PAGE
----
Manure water from one of state’s largest cattle feedlots flows into creek
An open cattle feedlot near Willey is the third largest in the state. (Screenshot from Google Maps)
A worker at one of the state’s largest open cattle feedlots pumped too much manure water onto a field, which caused the water to flow into a stream that feeds the Middle Raccoon River, according to the Iowa Department of Natural Resources.
Someone who saw the manure water flowing into the stream near Willey in western Iowa reported it to the DNR on Thursday night — too late for the department’s staff to investigate the matter that day, said Claire Asberry, an environmental specialist for the department. On Friday morning, she saw runoff flowing into a tributary of Willey Creek in several locations.
It’s unclear how much manure water flowed into the stream. It was being pumped from a basin that has a capacity of 36 million gallons, said Alison Manz, a senior environmental specialist for the DNR.
The feedlot, owned by Brian Wendl, is the third-largest in the state and can have up to 20,000 cattle, Manz said. Wendl was in Tennessee when the runoff was reported and drove about 900 miles through the night to tend the situation in person.
“When I came back, I met Alison in the field and had a berm up in an hour,” Wendl said.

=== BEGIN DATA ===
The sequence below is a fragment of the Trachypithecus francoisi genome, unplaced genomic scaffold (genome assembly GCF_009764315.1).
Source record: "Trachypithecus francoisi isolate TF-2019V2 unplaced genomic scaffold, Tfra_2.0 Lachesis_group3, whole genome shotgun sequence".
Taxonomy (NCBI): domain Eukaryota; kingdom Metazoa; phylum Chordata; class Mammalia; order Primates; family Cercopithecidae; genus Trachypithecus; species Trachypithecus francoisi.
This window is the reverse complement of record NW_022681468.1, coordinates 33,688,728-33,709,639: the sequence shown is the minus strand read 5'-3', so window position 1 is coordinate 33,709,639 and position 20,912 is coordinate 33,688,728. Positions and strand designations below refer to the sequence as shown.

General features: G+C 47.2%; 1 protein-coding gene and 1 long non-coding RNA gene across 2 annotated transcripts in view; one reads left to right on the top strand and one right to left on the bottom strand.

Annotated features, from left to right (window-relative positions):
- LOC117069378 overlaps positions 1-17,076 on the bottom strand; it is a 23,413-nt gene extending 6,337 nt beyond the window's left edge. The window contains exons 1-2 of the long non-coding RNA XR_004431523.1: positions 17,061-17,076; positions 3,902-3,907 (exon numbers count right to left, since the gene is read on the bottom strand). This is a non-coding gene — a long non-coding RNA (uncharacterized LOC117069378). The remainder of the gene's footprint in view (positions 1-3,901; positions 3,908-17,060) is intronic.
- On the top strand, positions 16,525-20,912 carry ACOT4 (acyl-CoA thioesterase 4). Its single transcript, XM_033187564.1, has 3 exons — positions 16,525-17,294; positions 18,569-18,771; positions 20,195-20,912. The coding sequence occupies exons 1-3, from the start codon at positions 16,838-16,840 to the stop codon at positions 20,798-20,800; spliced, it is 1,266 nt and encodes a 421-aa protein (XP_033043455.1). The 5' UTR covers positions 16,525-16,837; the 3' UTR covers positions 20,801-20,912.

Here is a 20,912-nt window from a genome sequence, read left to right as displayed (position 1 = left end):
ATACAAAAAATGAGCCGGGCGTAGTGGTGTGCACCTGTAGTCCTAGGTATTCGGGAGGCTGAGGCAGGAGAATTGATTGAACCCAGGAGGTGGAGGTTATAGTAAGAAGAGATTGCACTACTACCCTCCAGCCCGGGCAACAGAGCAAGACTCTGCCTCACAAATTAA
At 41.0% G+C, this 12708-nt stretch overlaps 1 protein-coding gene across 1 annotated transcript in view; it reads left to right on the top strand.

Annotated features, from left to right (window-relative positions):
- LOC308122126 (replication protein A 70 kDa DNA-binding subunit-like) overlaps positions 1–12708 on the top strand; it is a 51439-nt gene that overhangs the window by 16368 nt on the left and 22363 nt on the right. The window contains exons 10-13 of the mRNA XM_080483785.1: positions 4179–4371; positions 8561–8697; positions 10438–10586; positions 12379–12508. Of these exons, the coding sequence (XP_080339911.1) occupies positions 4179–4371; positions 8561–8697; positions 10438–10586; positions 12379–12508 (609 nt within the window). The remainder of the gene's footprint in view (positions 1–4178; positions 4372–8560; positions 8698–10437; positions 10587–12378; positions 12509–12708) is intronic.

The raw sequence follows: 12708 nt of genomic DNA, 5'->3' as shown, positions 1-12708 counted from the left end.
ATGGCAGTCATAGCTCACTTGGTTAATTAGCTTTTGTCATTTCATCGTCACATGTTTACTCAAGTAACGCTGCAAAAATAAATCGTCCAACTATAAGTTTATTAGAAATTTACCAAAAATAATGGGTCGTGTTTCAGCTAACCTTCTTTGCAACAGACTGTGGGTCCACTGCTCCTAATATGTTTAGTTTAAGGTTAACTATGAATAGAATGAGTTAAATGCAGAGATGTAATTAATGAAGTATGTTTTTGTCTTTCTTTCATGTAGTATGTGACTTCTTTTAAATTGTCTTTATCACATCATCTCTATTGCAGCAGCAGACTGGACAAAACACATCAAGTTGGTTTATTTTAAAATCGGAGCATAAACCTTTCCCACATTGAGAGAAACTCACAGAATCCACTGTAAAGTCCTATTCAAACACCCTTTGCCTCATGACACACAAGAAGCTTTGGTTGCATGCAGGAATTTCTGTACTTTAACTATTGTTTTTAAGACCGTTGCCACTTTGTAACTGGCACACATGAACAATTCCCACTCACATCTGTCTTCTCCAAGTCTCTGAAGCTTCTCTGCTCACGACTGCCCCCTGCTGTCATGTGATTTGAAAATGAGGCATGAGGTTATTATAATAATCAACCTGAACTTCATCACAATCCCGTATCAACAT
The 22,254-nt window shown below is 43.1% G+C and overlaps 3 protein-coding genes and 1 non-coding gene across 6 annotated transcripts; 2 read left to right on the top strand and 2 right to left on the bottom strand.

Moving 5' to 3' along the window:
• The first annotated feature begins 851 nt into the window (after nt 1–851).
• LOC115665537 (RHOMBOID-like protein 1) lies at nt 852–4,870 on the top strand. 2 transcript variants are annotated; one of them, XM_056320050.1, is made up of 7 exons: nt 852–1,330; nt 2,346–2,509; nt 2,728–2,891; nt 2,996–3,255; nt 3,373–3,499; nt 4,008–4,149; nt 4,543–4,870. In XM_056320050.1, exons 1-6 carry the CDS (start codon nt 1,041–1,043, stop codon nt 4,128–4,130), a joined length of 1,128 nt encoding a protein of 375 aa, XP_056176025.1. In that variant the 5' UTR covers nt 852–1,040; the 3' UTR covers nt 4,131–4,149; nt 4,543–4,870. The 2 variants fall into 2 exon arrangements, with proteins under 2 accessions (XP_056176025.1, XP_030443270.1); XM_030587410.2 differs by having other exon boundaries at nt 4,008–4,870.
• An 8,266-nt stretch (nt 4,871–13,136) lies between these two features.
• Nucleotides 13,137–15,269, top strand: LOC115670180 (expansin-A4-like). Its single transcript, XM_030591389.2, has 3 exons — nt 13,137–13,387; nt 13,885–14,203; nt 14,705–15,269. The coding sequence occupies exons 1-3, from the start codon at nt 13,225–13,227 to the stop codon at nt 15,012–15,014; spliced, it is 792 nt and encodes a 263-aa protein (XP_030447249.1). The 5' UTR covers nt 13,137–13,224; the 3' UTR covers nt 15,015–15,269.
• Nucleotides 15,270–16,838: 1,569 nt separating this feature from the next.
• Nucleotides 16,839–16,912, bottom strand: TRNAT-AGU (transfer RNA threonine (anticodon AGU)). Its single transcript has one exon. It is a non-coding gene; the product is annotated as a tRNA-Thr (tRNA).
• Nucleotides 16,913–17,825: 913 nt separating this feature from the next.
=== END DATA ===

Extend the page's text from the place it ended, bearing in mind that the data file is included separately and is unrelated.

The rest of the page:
He described the discharge as minimal. The berm halted the flow of runoff into the stream.
DNR field tests of the stream Friday morning found elevated levels of ammonia near the feedlot that diminished significantly downstream. Manz said steady flows of water from field tile lines diluted the manure water, but it was possible the contamination was more significant Thursday night.
“There could have been a plume that went from there, but we didn’t document a fish kill,” she said. “We didn’t see any impact to the (Middle) Raccoon River.”
The feedlot is in a hilly area of Carroll County and has about 20 sediment basins that capture runoff soil and manure. The liquid part of the runoff is routed to the large basin, from which it is regularly pumped and sprayed onto a nearby field.
“The ground was already saturated when they turned those irrigators on,” Asberry said. “It’s kind of a recipe for runoff.”
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